Battling Bots: comScore’s Ongoing Efforts to Detect and Remove Non-Human Traffic
Last year I wrote about the important challenge of staying one step ahead of invalid traffic in the audience measurement business. Today, I’m hoping to re-visit the subject and help further explain the impact of some forms of invalid, non-user initiated traffic. Audiences and impressions form the basis for the monetization of digital media, and it is paramount that what we measure reflect the behavior of actual persons and not of bots or other forms of non-human traffic (NHT). It is a responsibility we at comScore take very seriously.
This challenge of filtering out NHT is one that is always evolving, particularly as the landscape becomes more social. In today’s world of digital media, content flows seamlessly across the digital landscape - bouncing from server to server, being exposed to multitudes of audiences and quickly being absorbed into the ether that is the Internet. Publishers invest heavily in making sure their media is continuously being ‘shared’, ‘liked’ and ‘fanned’ so that it may reach and attract new audiences that can be monetized. Such efforts would appear to be paying dividends, with ever-increasing numbers of visitors and events being observed.
But how do we really know for sure that there is an actual, living person accessing this content? It turns out that computer software specifically designed to mimic human behavior online – commonly known as bots – have massively inflated the number of media impressions associated with digital content as a direct result of the social sharing revolution. The increase in activities like registration, voting, commenting and sharing have contributed to NHT increasing from approximately 6% of all web traffic in 2011 to a whopping 36% this year.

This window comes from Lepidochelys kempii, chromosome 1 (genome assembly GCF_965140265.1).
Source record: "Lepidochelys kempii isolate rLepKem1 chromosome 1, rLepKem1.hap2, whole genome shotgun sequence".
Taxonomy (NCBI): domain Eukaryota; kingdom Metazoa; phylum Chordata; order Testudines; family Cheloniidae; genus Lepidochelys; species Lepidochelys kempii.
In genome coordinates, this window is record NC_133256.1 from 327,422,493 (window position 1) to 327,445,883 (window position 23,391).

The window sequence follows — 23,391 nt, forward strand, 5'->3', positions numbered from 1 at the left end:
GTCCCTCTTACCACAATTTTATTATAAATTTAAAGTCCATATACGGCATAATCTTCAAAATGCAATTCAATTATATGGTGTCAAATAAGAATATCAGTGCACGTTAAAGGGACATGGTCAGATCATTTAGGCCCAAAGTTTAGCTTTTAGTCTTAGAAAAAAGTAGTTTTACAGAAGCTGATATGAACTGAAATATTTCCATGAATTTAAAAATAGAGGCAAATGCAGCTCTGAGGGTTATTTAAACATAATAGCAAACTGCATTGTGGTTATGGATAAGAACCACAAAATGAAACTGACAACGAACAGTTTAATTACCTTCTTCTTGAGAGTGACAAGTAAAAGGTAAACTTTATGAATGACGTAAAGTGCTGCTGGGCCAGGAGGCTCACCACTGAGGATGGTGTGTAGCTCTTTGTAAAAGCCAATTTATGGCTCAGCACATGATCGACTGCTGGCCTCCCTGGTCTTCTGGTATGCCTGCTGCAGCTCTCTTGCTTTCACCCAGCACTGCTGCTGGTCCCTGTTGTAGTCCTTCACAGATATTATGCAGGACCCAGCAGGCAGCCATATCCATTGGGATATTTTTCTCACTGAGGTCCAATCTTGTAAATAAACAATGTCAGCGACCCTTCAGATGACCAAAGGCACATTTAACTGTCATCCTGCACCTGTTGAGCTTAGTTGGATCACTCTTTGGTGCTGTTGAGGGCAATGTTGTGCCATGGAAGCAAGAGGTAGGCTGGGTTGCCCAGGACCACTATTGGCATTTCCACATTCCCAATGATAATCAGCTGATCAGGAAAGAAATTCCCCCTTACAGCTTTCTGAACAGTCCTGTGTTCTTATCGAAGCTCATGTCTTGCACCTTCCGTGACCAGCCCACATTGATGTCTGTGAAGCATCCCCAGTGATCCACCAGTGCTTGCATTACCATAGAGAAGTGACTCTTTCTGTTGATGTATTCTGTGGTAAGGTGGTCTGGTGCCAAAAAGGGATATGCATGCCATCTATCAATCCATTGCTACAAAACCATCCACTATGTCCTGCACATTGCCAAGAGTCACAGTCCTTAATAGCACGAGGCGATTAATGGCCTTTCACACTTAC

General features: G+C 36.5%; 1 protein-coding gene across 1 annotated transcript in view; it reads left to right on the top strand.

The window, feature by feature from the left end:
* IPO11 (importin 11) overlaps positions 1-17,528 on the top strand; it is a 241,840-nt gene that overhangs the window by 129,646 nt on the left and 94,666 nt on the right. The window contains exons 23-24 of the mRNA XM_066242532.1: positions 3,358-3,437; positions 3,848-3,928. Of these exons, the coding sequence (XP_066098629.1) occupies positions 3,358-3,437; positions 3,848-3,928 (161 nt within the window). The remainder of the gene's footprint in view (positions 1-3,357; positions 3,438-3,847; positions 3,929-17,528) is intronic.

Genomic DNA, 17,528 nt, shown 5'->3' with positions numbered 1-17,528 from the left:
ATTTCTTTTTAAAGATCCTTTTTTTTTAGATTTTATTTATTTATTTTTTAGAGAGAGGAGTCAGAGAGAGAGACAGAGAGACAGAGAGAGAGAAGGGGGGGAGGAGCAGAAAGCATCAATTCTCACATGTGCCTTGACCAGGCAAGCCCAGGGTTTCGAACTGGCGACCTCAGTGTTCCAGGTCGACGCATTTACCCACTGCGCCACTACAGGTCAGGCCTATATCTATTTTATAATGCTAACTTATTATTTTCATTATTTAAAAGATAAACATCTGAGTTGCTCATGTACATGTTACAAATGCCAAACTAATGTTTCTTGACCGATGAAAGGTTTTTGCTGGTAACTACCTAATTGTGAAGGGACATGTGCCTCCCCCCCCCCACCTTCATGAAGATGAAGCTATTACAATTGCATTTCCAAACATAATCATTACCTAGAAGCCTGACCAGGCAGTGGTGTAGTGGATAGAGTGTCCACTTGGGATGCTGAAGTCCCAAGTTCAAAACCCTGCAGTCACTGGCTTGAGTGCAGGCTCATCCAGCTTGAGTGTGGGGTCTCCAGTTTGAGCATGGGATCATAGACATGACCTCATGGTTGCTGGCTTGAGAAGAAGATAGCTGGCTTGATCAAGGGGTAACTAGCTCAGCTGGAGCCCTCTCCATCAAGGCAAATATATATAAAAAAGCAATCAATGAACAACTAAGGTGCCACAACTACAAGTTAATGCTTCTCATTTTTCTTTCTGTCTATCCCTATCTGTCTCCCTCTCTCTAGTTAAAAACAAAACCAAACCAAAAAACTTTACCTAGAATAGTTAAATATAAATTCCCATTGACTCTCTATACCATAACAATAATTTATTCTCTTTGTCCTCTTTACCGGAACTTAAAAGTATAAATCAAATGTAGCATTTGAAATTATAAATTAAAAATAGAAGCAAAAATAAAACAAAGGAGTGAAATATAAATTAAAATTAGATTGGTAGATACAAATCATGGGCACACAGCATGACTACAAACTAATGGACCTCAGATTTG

This trend is similar in many ways to the spam epidemic that consumed the web back in the early 2000s when email emerged as the standard means of communication. Over the past decade, our industry has developed new techniques to become pretty effective at combating spam. Today, we are challenged with the effort of effectively combating NHT in a similar fashion.
How NHT Manifests Itself Today
Here is a typical scenario that an Internet user might experience:
“My browser seems to open automatically in the background and plays ads. No Adware or Anti-Virus programs I have seem to stop it. I don't actually SEE my browser running, I just hear the ads and see the browser.exe process running. Even If I quit thebrowser.exe process, it just comes back about 10 minutes later.”
Scenarios like the above are increasingly common today and they can generate browsing activity without the user’s intent. Full page pop-ups, pop-unders and browser hijacks that redirect the user to a site other than the one they intended to visit following a search click, are some examples of how unintended traffic can be generated. Hidden background processes spawn a chain of events that result in multiple redirects, hopping from server to server before finally reaching a publisher site.